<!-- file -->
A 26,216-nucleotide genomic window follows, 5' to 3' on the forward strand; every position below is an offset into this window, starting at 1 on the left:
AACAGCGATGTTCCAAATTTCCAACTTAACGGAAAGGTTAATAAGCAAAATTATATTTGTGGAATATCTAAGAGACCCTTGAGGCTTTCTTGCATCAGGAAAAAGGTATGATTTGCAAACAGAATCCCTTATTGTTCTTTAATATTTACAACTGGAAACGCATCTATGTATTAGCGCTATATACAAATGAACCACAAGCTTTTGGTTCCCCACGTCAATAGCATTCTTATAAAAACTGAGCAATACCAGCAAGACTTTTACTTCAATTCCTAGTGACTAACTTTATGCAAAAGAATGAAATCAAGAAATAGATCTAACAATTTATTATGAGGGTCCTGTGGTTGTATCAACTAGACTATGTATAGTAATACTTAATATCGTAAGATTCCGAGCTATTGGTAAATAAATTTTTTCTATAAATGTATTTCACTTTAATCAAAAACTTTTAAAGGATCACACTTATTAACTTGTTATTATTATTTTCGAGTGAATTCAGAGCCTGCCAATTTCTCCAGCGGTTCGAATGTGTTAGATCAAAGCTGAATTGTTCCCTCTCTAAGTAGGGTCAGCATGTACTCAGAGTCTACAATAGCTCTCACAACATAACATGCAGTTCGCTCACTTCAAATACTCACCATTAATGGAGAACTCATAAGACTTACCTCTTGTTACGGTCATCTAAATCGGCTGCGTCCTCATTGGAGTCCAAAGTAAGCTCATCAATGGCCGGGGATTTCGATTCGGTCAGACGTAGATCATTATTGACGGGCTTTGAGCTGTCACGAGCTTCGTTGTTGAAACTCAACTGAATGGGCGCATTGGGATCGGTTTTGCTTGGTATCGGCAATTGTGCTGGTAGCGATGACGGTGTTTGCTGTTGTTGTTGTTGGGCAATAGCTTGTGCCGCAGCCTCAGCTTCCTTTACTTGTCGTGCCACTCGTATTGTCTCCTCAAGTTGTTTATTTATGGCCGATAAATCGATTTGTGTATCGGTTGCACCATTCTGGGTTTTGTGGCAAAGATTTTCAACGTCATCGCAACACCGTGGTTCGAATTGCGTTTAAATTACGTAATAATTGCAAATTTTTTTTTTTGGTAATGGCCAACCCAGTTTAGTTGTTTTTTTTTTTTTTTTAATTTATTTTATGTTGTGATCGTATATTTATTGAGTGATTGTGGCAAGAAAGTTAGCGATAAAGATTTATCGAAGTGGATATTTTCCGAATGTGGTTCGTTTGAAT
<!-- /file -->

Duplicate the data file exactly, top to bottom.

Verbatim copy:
A 26,216-nucleotide genomic window follows, 5' to 3' on the forward strand; every position below is an offset into this window, starting at 1 on the left:
AACAGCGATGTTCCAAATTTCCAACTTAACGGAAAGGTTAATAAGCAAAATTATATTTGTGGAATATCTAAGAGACCCTTGAGGCTTTCTTGCATCAGGAAAAAGGTATGATTTGCAAACAGAATCCCTTATTGTTCTTTAATATTTACAACTGGAAACGCATCTATGTATTAGCGCTATATACAAATGAACCACAAGCTTTTGGTTCCCCACGTCAATAGCATTCTTATAAAAACTGAGCAATACCAGCAAGACTTTTACTTCAATTCCTAGTGACTAACTTTATGCAAAAGAATGAAATCAAGAAATAGATCTAACAATTTATTATGAGGGTCCTGTGGTTGTATCAACTAGACTATGTATAGTAATACTTAATATCGTAAGATTCCGAGCTATTGGTAAATAAATTTTTTCTATAAATGTATTTCACTTTAATCAAAAACTTTTAAAGGATCACACTTATTAACTTGTTATTATTATTTTCGAGTGAATTCAGAGCCTGCCAATTTCTCCAGCGGTTCGAATGTGTTAGATCAAAGCTGAATTGTTCCCTCTCTAAGTAGGGTCAGCATGTACTCAGAGTCTACAATAGCTCTCACAACATAACATGCAGTTCGCTCACTTCAAATACTCACCATTAATGGAGAACTCATAAGACTTACCTCTTGTTACGGTCATCTAAATCGGCTGCGTCCTCATTGGAGTCCAAAGTAAGCTCATCAATGGCCGGGGATTTCGATTCGGTCAGACGTAGATCATTATTGACGGGCTTTGAGCTGTCACGAGCTTCGTTGTTGAAACTCAACTGAATGGGCGCATTGGGATCGGTTTTGCTTGGTATCGGCAATTGTGCTGGTAGCGATGACGGTGTTTGCTGTTGTTGTTGTTGGGCAATAGCTTGTGCCGCAGCCTCAGCTTCCTTTACTTGTCGTGCCACTCGTATTGTCTCCTCAAGTTGTTTATTTATGGCCGATAAATCGATTTGTGTATCGGTTGCACCATTCTGGGTTTTGTGGCAAAGATTTTCAACGTCATCGCAACACCGTGGTTCGAATTGCGTTTAAATTACGTAATAATTGCAAATTTTTTTTTTTGGTAATGGCCAACCCAGTTTAGTTGTTTTTTTTTTTTTTTTAATTTATTTTATGTTGTGATCGTATATTTATTGAGTGATTGTGGCAAGAAAGTTAGCGATAAAGATTTATCGAAGTGGATATTTTCCGAATGTGGTTCGTTTGAAT